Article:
Audiences often associate Swan Lake with its Act II, a stalwart of the classical repertoire so powerfully identifiable by the whiteness of its choreography accompanied by Tchaikovsky’s legendary score. Act II of Swan Lake can be considered as one of the first abstract ballets. A ballet to be contemplated without worrying about what is being said.
LAC by Jean-Christophe Maillot is another narrative ballet. In Swan Lake, everything is obscure, complicated and rich in meaning… Tchaikovsky himself came up with the idea of writing a symphonic ballet about a human creature whose metamorphosis would make any love impossible. The creation of the swan, from Greek, Nordic and Russian legends, makes it a fascinating hybrid being from its very conception.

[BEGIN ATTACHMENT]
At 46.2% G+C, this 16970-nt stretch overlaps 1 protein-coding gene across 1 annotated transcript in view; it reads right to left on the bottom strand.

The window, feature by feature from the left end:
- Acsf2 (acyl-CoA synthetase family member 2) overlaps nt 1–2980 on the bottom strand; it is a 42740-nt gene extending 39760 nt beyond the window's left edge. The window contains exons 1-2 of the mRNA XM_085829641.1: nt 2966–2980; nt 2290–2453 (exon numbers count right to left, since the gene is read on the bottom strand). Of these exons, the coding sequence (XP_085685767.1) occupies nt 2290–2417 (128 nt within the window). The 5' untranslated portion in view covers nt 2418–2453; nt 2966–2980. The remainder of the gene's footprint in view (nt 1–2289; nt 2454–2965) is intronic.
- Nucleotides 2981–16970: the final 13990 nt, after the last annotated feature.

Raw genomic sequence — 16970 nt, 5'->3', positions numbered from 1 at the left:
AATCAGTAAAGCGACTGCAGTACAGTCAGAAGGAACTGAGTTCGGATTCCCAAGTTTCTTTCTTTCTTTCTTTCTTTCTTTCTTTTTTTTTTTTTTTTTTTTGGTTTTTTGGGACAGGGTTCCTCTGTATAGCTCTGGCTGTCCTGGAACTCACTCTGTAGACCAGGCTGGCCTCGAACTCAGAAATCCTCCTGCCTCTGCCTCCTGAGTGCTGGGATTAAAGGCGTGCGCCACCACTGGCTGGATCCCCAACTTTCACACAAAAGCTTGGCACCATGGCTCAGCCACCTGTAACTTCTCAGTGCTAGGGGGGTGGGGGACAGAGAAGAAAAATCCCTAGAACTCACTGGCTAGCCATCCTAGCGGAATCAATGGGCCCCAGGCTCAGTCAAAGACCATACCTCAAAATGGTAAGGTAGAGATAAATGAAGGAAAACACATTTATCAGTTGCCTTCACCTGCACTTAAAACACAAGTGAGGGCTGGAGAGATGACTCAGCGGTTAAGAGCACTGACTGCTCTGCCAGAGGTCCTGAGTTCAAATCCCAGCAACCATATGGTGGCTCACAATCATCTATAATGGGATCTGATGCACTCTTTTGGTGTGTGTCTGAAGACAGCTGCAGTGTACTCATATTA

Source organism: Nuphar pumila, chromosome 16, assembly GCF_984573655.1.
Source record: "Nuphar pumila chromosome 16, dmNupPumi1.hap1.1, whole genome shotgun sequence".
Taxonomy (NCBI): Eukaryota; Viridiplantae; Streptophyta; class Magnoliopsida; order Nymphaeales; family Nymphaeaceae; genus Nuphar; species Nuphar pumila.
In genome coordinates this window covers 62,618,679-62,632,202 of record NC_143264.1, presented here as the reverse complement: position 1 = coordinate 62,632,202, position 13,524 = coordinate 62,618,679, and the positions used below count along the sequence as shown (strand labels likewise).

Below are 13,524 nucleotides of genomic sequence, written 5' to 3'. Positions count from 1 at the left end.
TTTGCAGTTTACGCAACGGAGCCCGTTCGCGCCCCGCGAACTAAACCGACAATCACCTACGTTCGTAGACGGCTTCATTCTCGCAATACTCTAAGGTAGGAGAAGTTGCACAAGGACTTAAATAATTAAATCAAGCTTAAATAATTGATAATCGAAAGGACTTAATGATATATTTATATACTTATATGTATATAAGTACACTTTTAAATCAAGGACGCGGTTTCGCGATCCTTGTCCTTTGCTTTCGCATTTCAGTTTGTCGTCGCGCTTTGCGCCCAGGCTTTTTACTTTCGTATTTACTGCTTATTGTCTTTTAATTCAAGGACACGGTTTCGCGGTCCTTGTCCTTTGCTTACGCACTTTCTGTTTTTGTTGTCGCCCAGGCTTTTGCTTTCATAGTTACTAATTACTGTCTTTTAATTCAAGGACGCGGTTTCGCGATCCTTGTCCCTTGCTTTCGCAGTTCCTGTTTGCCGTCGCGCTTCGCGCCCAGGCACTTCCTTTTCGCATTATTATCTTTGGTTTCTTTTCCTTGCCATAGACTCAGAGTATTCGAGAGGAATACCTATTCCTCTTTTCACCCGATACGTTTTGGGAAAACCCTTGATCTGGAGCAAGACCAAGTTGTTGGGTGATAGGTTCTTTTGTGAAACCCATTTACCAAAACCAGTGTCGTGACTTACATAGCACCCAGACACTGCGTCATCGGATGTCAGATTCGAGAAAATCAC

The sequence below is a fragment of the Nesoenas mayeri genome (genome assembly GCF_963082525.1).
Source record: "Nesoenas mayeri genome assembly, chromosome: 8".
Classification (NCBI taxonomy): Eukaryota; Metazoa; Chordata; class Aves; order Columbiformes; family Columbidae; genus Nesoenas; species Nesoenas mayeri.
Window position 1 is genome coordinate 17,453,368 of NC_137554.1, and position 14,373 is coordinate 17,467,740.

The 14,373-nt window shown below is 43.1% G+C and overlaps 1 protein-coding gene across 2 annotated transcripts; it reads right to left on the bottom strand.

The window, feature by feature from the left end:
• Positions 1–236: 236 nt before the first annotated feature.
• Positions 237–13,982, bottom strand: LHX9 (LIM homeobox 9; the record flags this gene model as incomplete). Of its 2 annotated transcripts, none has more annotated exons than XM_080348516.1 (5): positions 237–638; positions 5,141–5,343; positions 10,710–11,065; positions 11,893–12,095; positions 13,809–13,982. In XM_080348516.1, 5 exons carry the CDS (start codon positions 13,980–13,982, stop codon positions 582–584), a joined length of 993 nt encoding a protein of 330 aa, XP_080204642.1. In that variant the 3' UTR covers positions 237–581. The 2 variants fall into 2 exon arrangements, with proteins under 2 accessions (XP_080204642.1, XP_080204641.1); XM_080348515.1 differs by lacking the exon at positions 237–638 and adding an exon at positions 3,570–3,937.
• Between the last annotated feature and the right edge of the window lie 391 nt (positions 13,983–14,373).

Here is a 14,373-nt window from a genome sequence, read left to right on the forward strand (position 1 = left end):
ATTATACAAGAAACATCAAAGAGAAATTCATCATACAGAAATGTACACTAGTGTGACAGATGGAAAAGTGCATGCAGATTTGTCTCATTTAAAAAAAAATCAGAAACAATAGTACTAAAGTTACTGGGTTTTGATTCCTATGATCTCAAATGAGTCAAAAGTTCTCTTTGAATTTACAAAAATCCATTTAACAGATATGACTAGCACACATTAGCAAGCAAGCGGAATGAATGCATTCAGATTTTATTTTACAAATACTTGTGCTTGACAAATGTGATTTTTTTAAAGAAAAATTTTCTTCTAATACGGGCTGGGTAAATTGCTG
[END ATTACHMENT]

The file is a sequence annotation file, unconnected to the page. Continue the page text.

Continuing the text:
In collaboration with the writer Jean Rouaud, Jean-Christophe Maillot revives the torments of a story connected to our nightmares. These buried experiences are resurrected and combined against a Machiavellian, family backdrop used to present a ballet of contrasts. The change from animal into human being infuses the entire work and questions our own nature. We believe that we differ from animals because of our ability to make choices. But is this all we are capable of? Are we not after all just as lost as this Prince? Jean-Christophe Maillot shows him faltering between white and black, good and evil, innocence and eroticism. Perhaps our humanity ultimately lies in this unsophisticated insatiability that defines us from our first cry – We want everything!
This film of Lac won the top award at the 2103 Golden Prague, as ‘Best Performing Arts Program’, where it was described as ‘A ravishing stage production offering the spectator a thrilling interpretation of Tchaikovsky’s masterpiece through contemporary dance’.